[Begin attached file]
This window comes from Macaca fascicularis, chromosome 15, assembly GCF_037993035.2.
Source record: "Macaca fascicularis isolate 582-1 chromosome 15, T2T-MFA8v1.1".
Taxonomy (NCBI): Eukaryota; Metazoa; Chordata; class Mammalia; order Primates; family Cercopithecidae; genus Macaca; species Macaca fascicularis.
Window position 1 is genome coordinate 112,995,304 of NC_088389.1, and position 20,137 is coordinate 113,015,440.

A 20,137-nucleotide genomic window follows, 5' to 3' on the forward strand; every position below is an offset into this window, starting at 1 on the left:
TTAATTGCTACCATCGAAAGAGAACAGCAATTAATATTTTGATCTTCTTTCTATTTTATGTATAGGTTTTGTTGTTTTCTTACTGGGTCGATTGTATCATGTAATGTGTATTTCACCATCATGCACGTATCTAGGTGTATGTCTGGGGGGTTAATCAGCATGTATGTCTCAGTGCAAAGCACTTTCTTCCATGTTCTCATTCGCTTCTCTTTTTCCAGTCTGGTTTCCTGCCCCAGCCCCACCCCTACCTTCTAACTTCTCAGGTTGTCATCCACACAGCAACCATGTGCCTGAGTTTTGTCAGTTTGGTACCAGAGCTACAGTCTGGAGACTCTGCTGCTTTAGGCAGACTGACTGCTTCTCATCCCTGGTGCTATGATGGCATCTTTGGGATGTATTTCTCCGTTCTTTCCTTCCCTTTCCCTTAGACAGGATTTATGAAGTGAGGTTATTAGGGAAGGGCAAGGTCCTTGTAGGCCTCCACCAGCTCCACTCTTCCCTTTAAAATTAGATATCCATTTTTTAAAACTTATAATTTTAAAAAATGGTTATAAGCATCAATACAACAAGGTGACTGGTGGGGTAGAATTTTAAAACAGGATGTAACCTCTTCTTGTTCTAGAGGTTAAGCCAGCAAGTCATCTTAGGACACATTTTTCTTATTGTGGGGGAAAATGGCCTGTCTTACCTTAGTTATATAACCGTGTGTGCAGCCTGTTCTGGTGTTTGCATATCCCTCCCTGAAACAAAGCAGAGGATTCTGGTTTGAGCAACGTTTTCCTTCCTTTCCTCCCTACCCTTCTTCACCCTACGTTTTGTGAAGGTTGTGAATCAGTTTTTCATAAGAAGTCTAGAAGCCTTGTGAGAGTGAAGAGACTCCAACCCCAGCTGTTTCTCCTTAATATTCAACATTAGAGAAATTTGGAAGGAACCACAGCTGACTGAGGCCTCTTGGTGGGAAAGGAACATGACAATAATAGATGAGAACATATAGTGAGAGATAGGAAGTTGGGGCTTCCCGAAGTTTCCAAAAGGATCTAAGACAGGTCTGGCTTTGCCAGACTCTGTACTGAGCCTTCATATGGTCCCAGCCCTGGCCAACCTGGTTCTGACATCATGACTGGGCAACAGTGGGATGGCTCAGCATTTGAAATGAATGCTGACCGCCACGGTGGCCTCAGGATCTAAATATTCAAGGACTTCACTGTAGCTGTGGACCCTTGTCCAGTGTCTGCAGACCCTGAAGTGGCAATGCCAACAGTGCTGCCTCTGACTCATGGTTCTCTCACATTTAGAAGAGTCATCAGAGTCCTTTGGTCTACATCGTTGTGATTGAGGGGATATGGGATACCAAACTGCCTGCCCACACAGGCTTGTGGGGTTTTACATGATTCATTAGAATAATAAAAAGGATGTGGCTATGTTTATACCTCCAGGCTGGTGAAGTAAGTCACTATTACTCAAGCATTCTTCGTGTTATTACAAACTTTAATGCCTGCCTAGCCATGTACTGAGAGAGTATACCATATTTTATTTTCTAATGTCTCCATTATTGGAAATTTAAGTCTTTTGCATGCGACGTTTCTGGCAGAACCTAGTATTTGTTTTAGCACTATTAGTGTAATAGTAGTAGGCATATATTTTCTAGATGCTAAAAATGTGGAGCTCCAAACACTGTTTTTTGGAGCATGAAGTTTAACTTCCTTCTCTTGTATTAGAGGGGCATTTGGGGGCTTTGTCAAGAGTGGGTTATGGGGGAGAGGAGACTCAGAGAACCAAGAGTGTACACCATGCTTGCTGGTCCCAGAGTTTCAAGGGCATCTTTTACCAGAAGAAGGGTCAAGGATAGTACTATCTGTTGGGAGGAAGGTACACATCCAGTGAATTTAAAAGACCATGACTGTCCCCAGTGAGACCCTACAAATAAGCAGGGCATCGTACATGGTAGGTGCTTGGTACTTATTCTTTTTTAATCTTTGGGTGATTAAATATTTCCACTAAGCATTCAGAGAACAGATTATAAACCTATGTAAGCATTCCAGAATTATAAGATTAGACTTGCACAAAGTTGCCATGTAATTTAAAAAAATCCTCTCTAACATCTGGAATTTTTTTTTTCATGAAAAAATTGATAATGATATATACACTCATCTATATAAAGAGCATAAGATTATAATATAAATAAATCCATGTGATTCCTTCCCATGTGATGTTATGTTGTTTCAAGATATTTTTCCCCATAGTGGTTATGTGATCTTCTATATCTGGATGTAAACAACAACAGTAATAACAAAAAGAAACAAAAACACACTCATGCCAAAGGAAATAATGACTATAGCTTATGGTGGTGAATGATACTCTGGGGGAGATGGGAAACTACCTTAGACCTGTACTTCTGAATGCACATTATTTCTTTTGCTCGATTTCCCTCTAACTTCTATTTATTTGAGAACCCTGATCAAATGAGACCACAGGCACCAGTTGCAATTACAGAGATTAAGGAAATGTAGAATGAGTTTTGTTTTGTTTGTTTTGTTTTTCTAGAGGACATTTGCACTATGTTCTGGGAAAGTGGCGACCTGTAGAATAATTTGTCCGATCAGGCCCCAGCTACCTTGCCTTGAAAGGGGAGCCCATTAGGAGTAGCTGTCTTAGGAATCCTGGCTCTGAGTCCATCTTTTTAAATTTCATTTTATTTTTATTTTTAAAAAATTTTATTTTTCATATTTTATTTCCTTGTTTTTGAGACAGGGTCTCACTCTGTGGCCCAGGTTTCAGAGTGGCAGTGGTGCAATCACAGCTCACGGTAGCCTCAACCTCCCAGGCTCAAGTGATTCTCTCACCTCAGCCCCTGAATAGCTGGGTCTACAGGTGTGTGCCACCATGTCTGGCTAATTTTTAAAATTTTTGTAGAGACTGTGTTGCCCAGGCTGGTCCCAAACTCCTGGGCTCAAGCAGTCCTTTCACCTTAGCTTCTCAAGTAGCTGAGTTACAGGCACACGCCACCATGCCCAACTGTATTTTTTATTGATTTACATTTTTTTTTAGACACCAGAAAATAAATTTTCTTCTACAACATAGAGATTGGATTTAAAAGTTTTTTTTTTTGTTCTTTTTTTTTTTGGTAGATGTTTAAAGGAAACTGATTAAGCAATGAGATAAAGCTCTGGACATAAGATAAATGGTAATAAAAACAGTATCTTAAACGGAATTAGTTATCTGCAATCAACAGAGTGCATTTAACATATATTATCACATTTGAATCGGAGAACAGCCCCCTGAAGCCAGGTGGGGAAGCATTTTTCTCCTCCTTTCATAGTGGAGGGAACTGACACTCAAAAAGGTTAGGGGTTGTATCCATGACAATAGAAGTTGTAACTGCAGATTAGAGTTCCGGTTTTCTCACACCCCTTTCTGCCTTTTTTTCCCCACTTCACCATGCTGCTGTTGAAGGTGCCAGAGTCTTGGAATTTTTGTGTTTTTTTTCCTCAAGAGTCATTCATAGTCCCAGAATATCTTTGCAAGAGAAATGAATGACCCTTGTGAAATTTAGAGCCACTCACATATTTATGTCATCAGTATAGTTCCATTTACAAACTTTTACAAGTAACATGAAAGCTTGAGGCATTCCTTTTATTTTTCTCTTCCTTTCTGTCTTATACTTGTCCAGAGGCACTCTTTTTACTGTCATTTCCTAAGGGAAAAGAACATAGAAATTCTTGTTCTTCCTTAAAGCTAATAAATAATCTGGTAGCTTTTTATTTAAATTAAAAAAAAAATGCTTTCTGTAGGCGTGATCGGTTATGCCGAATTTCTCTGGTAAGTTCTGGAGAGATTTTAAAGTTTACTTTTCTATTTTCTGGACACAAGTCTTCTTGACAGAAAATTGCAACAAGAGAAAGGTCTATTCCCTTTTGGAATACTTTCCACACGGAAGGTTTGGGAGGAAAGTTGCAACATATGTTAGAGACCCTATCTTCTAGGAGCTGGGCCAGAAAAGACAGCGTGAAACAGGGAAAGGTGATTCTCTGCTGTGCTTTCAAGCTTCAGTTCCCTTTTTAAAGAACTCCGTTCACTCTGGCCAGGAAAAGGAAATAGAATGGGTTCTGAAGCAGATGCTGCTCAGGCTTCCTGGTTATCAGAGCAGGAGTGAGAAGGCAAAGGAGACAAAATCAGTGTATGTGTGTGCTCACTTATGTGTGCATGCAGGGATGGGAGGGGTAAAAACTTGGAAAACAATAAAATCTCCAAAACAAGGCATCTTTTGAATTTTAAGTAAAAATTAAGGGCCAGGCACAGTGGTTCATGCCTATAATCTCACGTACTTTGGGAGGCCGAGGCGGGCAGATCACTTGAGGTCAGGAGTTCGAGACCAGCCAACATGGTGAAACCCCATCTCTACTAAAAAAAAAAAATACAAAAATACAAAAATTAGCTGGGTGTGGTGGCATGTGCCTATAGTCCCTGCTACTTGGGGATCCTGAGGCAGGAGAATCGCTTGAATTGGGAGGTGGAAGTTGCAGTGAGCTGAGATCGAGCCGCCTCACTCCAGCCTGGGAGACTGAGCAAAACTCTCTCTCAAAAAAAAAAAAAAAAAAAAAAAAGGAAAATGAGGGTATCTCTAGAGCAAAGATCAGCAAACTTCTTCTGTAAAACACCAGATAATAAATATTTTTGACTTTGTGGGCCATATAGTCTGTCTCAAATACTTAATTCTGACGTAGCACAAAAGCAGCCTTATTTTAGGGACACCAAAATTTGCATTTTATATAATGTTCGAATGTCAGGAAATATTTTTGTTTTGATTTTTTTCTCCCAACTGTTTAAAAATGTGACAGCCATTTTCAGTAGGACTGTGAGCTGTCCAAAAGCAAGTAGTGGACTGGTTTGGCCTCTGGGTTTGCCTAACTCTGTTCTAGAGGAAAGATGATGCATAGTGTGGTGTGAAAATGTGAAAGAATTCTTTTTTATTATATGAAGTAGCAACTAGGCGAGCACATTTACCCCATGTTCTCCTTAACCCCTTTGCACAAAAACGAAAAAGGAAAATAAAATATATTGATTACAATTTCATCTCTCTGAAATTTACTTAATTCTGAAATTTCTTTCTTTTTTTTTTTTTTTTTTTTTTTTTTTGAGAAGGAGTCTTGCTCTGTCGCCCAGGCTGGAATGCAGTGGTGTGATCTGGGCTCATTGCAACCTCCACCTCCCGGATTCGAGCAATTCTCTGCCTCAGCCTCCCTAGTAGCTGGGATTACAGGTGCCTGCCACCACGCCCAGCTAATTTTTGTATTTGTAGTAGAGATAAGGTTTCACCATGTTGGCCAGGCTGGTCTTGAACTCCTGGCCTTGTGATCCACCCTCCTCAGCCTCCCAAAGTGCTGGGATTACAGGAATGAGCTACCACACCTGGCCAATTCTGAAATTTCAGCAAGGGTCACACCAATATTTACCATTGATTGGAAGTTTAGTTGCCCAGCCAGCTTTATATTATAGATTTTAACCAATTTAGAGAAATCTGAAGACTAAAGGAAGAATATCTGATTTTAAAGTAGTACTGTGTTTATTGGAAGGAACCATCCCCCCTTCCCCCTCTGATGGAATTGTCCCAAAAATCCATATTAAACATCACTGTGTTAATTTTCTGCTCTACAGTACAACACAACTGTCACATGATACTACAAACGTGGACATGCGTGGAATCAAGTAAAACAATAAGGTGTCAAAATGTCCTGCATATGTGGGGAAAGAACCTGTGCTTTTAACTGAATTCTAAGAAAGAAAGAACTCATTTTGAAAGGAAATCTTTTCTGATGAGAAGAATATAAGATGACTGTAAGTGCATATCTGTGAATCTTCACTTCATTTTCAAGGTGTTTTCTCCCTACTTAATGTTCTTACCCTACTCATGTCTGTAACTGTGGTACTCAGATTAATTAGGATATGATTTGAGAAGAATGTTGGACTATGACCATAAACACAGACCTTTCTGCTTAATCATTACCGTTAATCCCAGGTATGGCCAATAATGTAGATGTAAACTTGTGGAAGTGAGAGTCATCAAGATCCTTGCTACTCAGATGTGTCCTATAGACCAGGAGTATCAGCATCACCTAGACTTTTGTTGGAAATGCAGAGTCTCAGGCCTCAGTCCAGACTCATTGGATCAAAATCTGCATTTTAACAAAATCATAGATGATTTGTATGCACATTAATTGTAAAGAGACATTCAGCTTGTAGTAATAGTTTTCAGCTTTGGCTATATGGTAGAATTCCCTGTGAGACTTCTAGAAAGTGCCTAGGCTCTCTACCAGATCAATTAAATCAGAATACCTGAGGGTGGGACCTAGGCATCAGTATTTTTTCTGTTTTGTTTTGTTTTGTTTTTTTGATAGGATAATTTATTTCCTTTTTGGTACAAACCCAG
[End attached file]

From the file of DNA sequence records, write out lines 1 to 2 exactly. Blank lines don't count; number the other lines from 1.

This window comes from Macaca fascicularis, chromosome 15, assembly GCF_037993035.2.
Source record: "Macaca fascicularis isolate 582-1 chromosome 15, T2T-MFA8v1.1".